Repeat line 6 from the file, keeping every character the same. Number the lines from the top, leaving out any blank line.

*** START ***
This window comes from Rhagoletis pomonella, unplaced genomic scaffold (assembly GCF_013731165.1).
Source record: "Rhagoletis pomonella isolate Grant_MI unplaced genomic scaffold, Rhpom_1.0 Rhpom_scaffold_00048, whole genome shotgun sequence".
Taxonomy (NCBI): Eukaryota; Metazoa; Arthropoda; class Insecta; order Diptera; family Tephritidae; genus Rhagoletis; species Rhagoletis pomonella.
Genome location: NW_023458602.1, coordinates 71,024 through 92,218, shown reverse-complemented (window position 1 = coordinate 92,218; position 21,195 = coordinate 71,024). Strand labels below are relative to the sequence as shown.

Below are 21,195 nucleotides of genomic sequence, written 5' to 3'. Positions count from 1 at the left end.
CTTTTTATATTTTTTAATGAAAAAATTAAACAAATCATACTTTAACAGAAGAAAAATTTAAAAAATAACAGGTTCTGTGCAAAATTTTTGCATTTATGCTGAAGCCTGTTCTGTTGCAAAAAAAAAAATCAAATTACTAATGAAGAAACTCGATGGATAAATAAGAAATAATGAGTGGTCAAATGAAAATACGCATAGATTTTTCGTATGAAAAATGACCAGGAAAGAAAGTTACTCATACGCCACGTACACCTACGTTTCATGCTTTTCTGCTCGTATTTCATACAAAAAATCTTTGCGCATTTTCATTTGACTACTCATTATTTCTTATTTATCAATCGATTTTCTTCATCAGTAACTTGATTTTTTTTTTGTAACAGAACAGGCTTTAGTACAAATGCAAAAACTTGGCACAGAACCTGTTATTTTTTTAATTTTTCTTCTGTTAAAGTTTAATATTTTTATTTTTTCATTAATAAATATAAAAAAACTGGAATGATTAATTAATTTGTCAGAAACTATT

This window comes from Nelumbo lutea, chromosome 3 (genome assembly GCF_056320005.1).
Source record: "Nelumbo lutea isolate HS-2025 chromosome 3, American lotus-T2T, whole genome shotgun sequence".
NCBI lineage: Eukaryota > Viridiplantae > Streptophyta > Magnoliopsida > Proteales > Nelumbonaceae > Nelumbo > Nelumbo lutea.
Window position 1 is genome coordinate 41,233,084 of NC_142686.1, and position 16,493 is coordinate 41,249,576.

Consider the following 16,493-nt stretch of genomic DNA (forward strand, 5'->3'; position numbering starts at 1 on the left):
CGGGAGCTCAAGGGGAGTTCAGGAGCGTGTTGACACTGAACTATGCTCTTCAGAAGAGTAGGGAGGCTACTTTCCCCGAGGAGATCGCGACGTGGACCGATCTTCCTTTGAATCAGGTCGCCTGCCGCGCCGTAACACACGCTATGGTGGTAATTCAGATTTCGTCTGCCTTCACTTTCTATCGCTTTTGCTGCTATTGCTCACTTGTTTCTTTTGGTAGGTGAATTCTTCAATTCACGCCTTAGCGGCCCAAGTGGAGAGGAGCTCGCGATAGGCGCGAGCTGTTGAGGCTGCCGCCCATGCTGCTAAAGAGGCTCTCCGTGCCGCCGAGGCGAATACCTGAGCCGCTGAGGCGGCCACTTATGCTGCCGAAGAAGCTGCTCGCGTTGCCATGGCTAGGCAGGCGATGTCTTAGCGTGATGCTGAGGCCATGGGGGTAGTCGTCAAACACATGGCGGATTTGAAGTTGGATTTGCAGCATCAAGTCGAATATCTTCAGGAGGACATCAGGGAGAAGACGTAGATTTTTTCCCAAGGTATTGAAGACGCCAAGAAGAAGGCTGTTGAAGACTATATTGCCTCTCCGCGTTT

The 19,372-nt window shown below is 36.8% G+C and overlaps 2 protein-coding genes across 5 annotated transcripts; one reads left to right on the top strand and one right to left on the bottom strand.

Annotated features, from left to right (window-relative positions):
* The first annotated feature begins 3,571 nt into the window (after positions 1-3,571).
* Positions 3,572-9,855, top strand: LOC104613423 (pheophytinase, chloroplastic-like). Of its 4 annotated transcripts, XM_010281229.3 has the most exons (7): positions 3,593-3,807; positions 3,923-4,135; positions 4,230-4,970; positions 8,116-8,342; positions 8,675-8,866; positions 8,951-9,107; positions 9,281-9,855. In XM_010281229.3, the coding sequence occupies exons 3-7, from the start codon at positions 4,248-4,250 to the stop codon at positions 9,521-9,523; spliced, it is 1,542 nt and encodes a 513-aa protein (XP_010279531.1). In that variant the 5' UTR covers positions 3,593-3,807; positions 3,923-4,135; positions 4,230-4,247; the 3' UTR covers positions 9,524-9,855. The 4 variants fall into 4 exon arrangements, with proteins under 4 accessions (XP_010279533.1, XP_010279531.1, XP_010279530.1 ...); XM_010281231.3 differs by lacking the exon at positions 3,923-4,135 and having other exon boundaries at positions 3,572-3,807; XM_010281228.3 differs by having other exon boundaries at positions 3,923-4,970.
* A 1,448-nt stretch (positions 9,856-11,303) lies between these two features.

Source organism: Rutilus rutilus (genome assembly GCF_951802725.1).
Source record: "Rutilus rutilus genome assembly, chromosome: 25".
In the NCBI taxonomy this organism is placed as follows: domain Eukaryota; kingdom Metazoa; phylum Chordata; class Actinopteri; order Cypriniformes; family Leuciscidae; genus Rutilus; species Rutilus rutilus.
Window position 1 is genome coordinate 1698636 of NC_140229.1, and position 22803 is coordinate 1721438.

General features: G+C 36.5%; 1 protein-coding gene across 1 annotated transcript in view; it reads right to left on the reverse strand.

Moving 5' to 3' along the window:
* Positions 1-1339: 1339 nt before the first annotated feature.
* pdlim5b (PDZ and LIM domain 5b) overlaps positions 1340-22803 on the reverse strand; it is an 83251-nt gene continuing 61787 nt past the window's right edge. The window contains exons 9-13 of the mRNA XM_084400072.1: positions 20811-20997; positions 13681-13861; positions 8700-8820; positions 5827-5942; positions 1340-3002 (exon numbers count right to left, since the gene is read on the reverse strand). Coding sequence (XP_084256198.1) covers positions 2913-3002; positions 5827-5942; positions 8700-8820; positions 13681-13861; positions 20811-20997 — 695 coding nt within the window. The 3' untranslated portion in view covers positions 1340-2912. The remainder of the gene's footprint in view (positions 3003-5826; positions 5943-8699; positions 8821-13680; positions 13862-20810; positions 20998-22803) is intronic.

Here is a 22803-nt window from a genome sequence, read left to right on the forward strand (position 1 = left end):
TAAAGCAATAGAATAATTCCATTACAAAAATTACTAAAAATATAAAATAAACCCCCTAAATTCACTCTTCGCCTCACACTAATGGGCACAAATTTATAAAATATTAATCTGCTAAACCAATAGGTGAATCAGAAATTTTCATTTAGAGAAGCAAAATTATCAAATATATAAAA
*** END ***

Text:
CTTTTTATATTTTTTAATGAAAAAATTAAACAAATCATACTTTAACAGAAGAAAAATTTAAAAAATAACAGGTTCTGTGCAAAATTTTTGCATTTATGCTGAAGCCTGTTCTGTTGCAAAAAAAAAAATCAAATTACTAATGAAGAAACTCGATGGATAAATAAGAAATAATGAGTGGTCAAATGAAAATACGCATAGATTTTTCGTATGAAAAATGACCAGGAAAGAAAGTTACTCATACGCCACGTACACCTACGTTTCATGCTTTTCTGCTCGTATTTCATACAAAAAATCTTTGCGCATTTTCATTTGACTACTCATTATTTCTTATTTATCAATCGATTTTCTTCATCAGTAACTTGATTTTTTTTTTGTAACAGAACAGGCTTTAGTACAAATGCAAAAACTTGGCACAGAACCTGTTATTTTTTTAATTTTTCTTCTGTTAAAGTTTAATATTTTTATTTTTTCATTAATAAATATAAAAAAACTGGAATGATTAATTAATTTGTCAGAAACTATT